Posted on: 25 June 2019
If you want to build your own home but don't have construction experience, then you have to rely on the builder you hire to deliver what you want. When the build is complete, you'll need to check things over before you sign off the project and make any final payments.
If you don't have construction experience or have never built your own home before, this can be tricky. Commissioning a handover inspection may help. What is a handover inspection, and what are its benefits?
What Is a Handover Inspection?
Some residential property inspection companies offer handover report services. These reports are designed to check over a new build before it is signed off. Typically, a handover inspection covers the following areas:
- Checks that the build meets current industry and government standards.
- Checks that the builder has met certain standards of workmanship.
- Checks that your new home was built to your agreed specification.
Some inspections take place periodically during the build to make sure that things are going to plan. Generally, however, you book this kind of inspection at the end of a build, as the inspector checks over the whole property inside and out. Their report tells you if everything is OK or not.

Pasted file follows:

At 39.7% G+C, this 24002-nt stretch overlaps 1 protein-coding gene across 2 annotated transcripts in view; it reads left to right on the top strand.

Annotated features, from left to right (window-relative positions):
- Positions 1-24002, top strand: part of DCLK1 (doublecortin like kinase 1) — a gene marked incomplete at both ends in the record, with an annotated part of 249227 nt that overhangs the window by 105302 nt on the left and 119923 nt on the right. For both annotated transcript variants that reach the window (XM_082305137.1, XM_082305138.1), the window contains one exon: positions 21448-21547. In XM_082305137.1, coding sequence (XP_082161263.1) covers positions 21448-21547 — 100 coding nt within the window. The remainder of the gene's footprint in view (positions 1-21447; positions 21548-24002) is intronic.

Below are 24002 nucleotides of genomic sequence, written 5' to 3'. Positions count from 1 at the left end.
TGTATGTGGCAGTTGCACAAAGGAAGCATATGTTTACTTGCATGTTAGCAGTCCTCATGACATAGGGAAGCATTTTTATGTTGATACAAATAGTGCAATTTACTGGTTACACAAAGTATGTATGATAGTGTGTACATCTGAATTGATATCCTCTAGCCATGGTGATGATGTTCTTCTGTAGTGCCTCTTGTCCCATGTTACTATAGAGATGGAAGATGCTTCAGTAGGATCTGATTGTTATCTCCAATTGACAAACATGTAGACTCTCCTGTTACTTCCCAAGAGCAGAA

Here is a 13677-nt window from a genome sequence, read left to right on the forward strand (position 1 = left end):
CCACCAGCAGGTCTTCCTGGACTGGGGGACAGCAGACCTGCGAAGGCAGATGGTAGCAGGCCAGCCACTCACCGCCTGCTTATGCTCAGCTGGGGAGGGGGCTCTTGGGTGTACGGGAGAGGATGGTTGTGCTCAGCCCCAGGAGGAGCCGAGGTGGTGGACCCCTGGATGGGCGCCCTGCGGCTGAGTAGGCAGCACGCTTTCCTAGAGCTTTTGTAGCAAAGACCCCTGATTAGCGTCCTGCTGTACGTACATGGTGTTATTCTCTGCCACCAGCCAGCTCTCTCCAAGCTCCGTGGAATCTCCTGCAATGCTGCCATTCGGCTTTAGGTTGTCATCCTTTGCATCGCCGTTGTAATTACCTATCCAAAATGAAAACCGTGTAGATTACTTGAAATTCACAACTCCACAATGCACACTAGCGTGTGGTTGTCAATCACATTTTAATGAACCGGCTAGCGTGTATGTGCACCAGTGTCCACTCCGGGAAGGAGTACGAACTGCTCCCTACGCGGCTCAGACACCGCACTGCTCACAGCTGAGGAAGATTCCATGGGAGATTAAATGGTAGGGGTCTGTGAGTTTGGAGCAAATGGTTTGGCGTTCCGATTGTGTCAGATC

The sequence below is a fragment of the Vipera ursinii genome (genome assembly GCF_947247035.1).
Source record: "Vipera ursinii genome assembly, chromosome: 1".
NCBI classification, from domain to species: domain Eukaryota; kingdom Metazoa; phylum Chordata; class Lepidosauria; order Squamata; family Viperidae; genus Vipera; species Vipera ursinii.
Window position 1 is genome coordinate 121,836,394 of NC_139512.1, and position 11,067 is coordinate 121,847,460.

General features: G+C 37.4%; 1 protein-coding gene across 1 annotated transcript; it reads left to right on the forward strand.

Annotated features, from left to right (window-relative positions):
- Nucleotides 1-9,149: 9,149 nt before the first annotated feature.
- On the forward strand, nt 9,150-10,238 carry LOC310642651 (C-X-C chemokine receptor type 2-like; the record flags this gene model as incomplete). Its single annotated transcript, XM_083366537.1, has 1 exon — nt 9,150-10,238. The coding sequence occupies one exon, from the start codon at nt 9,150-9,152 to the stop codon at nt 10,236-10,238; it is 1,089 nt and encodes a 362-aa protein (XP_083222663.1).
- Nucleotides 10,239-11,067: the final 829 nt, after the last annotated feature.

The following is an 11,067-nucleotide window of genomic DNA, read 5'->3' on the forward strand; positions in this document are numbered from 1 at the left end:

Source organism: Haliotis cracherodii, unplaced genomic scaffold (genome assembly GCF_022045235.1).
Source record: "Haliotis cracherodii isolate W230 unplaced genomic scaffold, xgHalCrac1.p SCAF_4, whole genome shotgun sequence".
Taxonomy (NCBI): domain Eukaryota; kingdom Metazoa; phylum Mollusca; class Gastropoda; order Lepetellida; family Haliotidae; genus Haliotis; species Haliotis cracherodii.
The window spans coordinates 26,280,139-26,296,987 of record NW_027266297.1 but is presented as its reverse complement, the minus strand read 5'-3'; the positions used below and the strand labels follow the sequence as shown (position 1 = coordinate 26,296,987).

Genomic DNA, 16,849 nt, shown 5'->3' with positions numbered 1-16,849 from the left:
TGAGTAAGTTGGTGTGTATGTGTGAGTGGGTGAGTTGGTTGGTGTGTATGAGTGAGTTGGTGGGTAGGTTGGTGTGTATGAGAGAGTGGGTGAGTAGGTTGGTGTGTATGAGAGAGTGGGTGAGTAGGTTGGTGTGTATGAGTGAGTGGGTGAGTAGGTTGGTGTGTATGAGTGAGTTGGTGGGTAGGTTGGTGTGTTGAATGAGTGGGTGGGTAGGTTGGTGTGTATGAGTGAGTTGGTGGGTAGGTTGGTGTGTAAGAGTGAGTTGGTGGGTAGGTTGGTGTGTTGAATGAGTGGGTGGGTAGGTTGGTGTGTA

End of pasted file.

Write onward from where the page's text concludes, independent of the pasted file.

Why Book a Handover Inspection?
If you don't have building experience, then it is hard to thoroughly evaluate your new house when it is completed. Everything may look fine, but there may be problems in the background that you don't have the expertise to spot.
If you use an independent inspector, then they give you an impartial opinion based on their own construction and building inspection experience. They see what you can't. This has a couple of benefits. Your handover report gives you a proof of problems, if there are any, that you can show your builder. This may encourage them to make things good to fix any problems the inspector finds.
It's a lot easier to deal with problems before you make any final payments and sign off on the project. If you find problems after you've approved the build, you may need to go through an arbitration process or even to take legal action to prove your case.
If things do go wrong and you have to take things further, then a handover inspection may be useful. This is an impartial professional report that may back up your case with hard evidence.
To find out more about handover reports and how they work, call a company that offers new residential inspections and ask about their services.Share